Mexico's financial authorities do not rule out future discretionary interventions to boost the country's slumping currency, the currency commission said on Thursday, after selling dollars to help the peso.
The currency commission, which includes the central bank and finance ministry, said dollar sales on Thursday were aimed at ramping up liquidity and limiting recent volatility, after the peso hit a fresh record low. (Reporting by Alexandra Alper and David Alire Garcia; Editing by Chris Reese)
Below is an earlier reported version from Dow Jones:
The Bank of Mexico sold dollars to support the peso Thursday, its first exchange-market intervention in almost a year after the peso hit new lows on fears that protectionist measures by the incoming administration of U.S. President-elect Donald Trump could hurt the country’s trade and investment.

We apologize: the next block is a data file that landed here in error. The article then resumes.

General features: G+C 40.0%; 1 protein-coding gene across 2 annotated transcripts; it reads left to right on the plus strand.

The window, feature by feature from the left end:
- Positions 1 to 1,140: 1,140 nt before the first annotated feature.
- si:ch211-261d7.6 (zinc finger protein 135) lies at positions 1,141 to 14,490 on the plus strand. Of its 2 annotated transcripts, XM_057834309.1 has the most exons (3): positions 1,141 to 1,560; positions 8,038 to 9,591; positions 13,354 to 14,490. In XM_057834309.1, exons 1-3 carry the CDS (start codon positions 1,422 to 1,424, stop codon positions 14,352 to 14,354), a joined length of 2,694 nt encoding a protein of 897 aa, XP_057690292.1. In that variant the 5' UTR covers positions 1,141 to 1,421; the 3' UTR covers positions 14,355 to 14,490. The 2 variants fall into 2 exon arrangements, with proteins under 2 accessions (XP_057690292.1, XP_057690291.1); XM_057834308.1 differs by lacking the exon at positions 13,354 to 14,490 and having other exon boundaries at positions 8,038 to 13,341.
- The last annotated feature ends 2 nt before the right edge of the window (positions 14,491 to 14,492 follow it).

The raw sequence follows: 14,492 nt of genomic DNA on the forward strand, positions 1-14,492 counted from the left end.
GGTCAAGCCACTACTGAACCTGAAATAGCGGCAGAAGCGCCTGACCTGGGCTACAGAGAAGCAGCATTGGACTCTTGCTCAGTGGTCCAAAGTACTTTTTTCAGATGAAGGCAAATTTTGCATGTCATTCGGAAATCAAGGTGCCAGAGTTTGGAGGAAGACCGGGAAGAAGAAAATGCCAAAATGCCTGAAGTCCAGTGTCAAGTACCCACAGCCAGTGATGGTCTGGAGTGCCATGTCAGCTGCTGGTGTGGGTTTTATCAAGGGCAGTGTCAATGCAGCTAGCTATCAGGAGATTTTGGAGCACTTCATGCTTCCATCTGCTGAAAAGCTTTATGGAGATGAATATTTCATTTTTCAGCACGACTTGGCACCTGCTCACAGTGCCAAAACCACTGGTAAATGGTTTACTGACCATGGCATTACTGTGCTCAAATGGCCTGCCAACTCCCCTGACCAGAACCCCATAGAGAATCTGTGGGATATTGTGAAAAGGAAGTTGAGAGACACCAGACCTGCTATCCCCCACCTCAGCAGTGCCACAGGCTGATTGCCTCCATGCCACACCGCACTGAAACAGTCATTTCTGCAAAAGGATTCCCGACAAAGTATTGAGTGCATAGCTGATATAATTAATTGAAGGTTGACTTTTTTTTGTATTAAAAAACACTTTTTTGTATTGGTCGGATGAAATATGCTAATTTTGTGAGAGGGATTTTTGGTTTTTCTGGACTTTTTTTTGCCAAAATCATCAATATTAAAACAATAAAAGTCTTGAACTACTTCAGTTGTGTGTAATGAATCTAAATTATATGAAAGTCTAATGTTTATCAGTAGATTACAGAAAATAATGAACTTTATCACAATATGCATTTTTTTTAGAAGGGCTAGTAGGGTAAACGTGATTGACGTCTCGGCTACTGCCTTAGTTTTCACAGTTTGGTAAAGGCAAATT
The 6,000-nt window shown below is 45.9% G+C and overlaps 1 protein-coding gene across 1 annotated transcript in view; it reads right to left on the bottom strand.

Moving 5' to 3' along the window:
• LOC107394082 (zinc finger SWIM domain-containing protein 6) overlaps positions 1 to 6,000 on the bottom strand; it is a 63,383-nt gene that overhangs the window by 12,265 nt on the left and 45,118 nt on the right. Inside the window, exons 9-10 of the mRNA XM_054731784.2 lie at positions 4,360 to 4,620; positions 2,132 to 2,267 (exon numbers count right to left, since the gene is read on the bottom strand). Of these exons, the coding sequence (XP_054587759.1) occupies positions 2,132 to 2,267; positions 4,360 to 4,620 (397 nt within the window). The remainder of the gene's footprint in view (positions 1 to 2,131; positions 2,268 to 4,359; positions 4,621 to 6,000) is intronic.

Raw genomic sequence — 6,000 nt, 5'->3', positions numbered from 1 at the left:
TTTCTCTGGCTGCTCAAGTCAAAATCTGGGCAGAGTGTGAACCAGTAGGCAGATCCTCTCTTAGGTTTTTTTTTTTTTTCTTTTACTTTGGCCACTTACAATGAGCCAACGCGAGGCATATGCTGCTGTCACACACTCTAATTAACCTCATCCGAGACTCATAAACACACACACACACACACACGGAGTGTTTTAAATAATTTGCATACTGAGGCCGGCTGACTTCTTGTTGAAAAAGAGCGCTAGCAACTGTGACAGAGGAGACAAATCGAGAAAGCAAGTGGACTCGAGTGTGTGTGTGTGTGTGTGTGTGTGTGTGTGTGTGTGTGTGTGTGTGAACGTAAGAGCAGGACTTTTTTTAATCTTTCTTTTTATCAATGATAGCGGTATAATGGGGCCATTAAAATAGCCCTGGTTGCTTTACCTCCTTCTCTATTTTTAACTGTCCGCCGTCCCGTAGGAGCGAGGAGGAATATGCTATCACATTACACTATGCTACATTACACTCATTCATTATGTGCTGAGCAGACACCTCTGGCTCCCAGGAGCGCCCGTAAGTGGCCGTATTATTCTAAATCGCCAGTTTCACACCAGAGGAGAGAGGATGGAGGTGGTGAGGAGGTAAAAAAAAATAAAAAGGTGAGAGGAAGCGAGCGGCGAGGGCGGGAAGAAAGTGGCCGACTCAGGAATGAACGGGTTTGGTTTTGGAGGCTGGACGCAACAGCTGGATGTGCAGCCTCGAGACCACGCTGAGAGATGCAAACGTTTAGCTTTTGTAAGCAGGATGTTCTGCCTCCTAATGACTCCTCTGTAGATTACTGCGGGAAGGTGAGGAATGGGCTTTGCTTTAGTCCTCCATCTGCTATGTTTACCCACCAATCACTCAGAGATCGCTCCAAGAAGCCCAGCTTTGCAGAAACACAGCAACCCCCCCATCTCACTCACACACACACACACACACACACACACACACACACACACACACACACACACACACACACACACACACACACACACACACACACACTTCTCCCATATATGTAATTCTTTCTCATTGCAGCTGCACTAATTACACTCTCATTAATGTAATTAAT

A central-bank official confirmed the bank was active in the exchange market early Thursday.
The peso sank to an all-time low against the dollar this week after Ford Motor Co. said it was canceling a planned $1.6 billion investment in a new assembly plant in Mexico that had been criticized by Mr. Trump.
The decision led to concerns that other investments could be discouraged, limiting a source of foreign income in Mexico.
The Bank of Mexico last intervened in the exchange market in February 2016, when it sold $2 billion to support the peso, which had hit new lows on the decline in oil prices. Lower oil prices affect Mexico’s trade balance and federal government revenue.
The peso was trading in Mexico City at 21.2790 to the dollar around 9:30 a.m. EST, according to Infosel, compared with 21.5260 at the close Wednesday.
By Anthony Harrup